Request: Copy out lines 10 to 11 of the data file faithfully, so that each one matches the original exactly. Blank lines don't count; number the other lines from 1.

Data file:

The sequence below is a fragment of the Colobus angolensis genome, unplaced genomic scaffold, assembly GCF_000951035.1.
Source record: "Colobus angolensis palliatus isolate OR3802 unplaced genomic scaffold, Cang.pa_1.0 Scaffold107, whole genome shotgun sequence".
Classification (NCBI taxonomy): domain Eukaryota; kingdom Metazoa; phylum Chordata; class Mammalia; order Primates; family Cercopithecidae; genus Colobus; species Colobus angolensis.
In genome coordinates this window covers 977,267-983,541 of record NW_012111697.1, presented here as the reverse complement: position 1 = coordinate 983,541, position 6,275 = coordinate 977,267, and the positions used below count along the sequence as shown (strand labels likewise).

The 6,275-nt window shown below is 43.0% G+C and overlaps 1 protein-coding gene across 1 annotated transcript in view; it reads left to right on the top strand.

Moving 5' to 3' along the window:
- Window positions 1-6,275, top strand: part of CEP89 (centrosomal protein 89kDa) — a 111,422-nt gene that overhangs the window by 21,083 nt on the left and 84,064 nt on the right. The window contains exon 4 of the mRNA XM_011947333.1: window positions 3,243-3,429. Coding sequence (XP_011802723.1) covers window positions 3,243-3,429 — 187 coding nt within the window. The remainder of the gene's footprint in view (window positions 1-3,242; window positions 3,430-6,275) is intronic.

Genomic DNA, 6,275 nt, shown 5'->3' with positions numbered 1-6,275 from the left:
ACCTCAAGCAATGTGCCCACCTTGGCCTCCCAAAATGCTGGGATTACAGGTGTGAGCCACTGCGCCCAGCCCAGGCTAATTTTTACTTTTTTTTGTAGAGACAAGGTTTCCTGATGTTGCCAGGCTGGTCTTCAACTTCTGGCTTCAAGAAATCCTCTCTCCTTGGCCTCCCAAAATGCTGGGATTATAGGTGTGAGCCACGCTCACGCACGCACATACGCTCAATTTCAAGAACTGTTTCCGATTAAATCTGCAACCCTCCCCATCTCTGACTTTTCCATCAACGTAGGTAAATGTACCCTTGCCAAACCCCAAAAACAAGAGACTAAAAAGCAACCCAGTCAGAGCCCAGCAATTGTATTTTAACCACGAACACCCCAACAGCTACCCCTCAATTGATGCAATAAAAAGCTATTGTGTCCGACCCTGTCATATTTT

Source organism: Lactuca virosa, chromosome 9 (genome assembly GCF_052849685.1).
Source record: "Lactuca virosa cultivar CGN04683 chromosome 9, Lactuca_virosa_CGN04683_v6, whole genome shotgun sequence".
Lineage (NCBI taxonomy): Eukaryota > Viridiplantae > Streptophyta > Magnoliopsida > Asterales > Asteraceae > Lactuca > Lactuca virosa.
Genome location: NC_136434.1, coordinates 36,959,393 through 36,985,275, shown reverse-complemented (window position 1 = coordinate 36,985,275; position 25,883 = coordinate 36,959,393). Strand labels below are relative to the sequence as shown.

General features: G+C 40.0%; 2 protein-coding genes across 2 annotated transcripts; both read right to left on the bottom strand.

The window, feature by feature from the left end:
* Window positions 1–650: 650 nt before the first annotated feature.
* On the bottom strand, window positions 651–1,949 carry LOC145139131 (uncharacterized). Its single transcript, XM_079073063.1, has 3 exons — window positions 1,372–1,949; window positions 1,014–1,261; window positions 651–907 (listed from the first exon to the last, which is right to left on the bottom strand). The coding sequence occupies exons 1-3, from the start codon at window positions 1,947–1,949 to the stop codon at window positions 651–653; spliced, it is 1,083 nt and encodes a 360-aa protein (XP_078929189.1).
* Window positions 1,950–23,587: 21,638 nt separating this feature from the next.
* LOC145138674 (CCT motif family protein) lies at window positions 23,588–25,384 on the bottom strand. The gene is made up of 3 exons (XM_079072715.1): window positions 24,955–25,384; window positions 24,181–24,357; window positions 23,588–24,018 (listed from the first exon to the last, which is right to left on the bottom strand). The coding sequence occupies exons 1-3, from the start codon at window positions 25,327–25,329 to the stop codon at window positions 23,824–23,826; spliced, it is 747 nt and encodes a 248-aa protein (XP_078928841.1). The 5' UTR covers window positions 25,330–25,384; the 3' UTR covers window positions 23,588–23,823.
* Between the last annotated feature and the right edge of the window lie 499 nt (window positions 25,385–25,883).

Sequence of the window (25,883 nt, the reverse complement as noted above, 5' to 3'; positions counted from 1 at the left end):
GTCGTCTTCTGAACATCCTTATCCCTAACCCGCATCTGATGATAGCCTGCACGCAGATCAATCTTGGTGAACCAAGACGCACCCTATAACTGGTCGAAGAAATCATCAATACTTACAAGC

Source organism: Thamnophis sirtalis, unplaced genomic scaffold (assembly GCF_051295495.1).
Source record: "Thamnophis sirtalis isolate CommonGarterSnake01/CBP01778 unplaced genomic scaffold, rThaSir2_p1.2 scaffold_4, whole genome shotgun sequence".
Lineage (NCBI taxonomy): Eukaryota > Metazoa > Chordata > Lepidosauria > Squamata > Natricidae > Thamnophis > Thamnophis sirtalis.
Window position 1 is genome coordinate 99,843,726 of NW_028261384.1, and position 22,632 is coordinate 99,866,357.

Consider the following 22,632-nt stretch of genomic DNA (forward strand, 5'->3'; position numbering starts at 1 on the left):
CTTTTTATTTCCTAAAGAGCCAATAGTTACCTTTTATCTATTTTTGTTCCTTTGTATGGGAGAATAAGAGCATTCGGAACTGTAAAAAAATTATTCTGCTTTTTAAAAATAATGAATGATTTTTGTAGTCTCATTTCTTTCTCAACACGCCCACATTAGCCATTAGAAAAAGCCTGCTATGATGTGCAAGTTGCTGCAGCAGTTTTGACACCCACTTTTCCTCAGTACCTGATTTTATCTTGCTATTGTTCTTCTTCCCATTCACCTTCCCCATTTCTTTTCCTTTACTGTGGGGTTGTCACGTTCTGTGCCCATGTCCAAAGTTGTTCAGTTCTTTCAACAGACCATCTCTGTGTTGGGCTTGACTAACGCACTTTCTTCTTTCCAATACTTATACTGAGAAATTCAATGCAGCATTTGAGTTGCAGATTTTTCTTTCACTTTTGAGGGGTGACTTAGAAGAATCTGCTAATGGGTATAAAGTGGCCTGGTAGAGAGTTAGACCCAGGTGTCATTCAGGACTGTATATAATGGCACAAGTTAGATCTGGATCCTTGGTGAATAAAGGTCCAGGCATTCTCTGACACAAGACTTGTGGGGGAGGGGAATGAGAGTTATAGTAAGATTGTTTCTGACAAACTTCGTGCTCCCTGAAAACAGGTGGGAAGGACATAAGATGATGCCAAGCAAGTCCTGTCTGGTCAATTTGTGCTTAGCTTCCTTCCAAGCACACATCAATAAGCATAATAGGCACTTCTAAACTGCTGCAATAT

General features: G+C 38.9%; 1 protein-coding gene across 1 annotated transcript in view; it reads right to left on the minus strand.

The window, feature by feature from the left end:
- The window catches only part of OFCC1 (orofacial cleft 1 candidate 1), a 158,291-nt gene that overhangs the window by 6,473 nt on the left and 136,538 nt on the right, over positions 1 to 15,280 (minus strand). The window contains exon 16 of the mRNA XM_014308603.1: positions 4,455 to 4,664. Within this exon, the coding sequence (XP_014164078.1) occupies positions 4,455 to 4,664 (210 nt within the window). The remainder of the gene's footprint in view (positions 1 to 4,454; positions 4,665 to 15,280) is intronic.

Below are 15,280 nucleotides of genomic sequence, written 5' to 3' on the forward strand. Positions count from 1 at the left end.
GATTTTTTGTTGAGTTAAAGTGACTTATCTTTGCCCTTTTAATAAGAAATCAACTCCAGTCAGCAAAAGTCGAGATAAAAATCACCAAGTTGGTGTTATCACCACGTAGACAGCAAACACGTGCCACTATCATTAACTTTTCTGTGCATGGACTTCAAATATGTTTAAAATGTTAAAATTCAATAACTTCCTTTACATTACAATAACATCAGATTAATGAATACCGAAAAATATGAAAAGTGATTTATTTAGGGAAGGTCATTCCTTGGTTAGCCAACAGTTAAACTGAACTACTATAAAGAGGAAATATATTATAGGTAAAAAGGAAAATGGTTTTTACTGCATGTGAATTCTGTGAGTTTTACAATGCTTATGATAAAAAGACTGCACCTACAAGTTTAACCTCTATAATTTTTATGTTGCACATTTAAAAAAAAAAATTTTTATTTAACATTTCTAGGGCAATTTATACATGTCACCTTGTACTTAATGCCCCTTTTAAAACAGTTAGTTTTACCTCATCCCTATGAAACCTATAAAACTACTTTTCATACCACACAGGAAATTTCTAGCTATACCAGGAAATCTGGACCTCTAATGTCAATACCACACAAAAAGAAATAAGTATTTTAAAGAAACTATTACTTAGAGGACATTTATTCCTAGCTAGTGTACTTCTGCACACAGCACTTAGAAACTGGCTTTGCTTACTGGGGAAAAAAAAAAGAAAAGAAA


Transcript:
Source organism: Lactuca virosa, chromosome 9 (genome assembly GCF_052849685.1).
Source record: "Lactuca virosa cultivar CGN04683 chromosome 9, Lactuca_virosa_CGN04683_v6, whole genome shotgun sequence".